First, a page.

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Miranda Lambert trades gunpowder for diamonds

The spit-fire princess of country music has done it all. This year Miranda Lambert produced a No. 1-debuting album with her side project, Pistol Annies, and now has cemented her place in listeners’ hearts by showing her softer side on “Four the Record.”

Some may question the quality of an album built during such a busy time in Lambert’s life, but those questions were quickly dismissed with the album’s first single “Baggage Claim.” The song features a simple acoustic backdrop for sassy lyrics and the strong-willed attitude that has become Lambert’s signature sound.

More of this sound shines in “My Momma’s Broken Heart.” A prancing guitar leads into a strong rhythm. Paired with a rebellious message, the song is a success that will have women everywhere singing in the car.

Lambert gets emotional in tracks like “Over You,” and shows that she’s not always made of “gunpowder and lead.” As she uses her soft voice to vow never to get over a lost love, she makes herself more relatable to listeners.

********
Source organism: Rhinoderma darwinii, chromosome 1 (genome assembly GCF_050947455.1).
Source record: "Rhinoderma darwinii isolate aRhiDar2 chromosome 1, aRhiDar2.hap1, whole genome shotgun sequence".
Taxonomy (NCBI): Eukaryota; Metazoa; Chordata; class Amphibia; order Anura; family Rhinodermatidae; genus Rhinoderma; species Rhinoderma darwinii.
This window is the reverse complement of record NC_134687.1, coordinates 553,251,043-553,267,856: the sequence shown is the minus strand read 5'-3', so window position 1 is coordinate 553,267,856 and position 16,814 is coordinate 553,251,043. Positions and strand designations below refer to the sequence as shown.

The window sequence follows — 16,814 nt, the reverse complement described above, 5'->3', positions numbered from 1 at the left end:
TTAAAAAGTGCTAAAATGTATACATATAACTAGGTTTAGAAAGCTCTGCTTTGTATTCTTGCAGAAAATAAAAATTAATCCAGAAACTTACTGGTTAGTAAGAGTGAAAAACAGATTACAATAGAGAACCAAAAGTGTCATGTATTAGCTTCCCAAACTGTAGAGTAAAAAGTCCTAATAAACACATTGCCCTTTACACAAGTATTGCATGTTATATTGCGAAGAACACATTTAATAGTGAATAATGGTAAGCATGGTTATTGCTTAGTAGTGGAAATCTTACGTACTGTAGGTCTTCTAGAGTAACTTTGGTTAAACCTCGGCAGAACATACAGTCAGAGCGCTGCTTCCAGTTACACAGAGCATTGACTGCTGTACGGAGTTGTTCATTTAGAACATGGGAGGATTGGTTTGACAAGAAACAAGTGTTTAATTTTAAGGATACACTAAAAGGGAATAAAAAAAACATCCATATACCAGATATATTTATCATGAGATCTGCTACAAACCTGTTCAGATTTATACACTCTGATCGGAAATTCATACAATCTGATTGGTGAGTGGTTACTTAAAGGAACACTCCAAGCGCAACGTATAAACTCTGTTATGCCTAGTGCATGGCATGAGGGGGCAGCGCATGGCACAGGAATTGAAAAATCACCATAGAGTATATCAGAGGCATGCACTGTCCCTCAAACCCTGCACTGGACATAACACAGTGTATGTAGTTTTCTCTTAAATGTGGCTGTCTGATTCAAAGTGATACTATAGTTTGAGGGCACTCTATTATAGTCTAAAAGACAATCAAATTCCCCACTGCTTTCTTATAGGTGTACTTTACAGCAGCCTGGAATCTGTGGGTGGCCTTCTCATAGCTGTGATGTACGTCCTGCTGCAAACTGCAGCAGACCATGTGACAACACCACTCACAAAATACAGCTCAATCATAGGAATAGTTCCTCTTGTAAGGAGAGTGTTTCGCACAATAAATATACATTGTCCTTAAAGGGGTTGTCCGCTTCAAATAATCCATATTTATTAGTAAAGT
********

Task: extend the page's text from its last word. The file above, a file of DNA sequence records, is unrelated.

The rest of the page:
The album hits a low point when she tries to take the emotion too far with “Fine Tune.” A jazzy background features a fuzzy slide guitar and is highlighted by distorted vocals crooning about needing a man to come along to save the day. This Betty Boop impersonation doesn’t work for a woman who is usually trying to fight every man in the bar, but I can appreciate trying something new.

While the slower songs help to fill out Lambert’s character, the high mark of the album is filled with her usual rocking sound in “Fastest Girl In Town.” Written with her Pistol Annies cohort, Angaleena Presley, it carries a message of woman-power plastered fiercely over a feisty electric guitar.

Lambert gives country music fans a wide range of emotions on her new project and it’s sure to provide enough hits to get through the winter.

Grade: A

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